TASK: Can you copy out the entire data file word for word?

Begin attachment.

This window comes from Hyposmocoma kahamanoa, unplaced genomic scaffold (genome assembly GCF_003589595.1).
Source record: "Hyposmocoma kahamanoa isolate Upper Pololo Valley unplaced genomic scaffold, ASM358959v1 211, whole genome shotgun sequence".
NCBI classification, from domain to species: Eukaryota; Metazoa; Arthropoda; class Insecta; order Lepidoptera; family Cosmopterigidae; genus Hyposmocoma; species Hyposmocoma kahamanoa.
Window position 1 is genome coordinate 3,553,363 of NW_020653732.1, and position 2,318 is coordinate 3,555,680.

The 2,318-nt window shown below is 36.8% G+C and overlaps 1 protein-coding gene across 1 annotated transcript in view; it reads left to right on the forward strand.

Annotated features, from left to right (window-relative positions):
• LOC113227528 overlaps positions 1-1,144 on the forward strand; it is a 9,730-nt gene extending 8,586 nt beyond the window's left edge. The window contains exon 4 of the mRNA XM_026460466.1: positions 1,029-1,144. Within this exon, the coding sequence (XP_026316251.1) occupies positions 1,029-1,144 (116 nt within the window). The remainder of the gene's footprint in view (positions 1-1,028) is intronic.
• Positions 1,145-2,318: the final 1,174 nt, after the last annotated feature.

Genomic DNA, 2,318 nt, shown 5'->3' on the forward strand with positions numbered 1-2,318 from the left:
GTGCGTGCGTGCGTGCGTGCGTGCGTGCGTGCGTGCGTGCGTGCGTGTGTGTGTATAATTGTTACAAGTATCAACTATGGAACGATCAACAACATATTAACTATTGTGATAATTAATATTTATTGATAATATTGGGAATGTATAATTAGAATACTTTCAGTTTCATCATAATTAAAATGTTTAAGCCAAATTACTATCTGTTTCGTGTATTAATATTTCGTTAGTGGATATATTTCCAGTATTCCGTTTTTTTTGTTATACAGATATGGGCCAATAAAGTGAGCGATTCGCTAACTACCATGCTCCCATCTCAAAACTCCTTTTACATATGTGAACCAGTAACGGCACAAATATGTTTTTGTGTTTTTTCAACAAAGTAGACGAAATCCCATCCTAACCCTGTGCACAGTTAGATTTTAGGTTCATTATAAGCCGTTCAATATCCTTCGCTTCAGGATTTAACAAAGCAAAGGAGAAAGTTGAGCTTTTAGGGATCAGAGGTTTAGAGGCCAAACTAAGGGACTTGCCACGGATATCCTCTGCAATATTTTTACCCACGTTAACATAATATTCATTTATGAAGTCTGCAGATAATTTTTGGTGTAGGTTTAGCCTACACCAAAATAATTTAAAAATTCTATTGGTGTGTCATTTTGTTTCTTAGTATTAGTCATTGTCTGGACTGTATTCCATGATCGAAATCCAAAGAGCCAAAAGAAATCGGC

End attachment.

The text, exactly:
This window comes from Hyposmocoma kahamanoa, unplaced genomic scaffold (genome assembly GCF_003589595.1).
Source record: "Hyposmocoma kahamanoa isolate Upper Pololo Valley unplaced genomic scaffold, ASM358959v1 211, whole genome shotgun sequence".
NCBI classification, from domain to species: Eukaryota; Metazoa; Arthropoda; class Insecta; order Lepidoptera; family Cosmopterigidae; genus Hyposmocoma; species Hyposmocoma kahamanoa.
Window position 1 is genome coordinate 3,553,363 of NW_020653732.1, and position 2,318 is coordinate 3,555,680.

The 2,318-nt window shown below is 36.8% G+C and overlaps 1 protein-coding gene across 1 annotated transcript in view; it reads left to right on the forward strand.

Annotated features, from left to right (window-relative positions):
• LOC113227528 overlaps positions 1-1,144 on the forward strand; it is a 9,730-nt gene extending 8,586 nt beyond the window's left edge. The window contains exon 4 of the mRNA XM_026460466.1: positions 1,029-1,144. Within this exon, the coding sequence (XP_026316251.1) occupies positions 1,029-1,144 (116 nt within the window). The remainder of the gene's footprint in view (positions 1-1,028) is intronic.
• Positions 1,145-2,318: the final 1,174 nt, after the last annotated feature.

Genomic DNA, 2,318 nt, shown 5'->3' on the forward strand with positions numbered 1-2,318 from the left:
GTGCGTGCGTGCGTGCGTGCGTGCGTGCGTGCGTGCGTGCGTGCGTGTGTGTGTATAATTGTTACAAGTATCAACTATGGAACGATCAACAACATATTAACTATTGTGATAATTAATATTTATTGATAATATTGGGAATGTATAATTAGAATACTTTCAGTTTCATCATAATTAAAATGTTTAAGCCAAATTACTATCTGTTTCGTGTATTAATATTTCGTTAGTGGATATATTTCCAGTATTCCGTTTTTTTTGTTATACAGATATGGGCCAATAAAGTGAGCGATTCGCTAACTACCATGCTCCCATCTCAAAACTCCTTTTACATATGTGAACCAGTAACGGCACAAATATGTTTTTGTGTTTTTTCAACAAAGTAGACGAAATCCCATCCTAACCCTGTGCACAGTTAGATTTTAGGTTCATTATAAGCCGTTCAATATCCTTCGCTTCAGGATTTAACAAAGCAAAGGAGAAAGTTGAGCTTTTAGGGATCAGAGGTTTAGAGGCCAAACTAAGGGACTTGCCACGGATATCCTCTGCAATATTTTTACCCACGTTAACATAATATTCATTTATGAAGTCTGCAGATAATTTTTGGTGTAGGTTTAGCCTACACCAAAATAATTTAAAAATTCTATTGGTGTGTCATTTTGTTTCTTAGTATTAGTCATTGTCTGGACTGTATTCCATGATCGAAATCCAAAGAGCCAAAAGAAATCGGC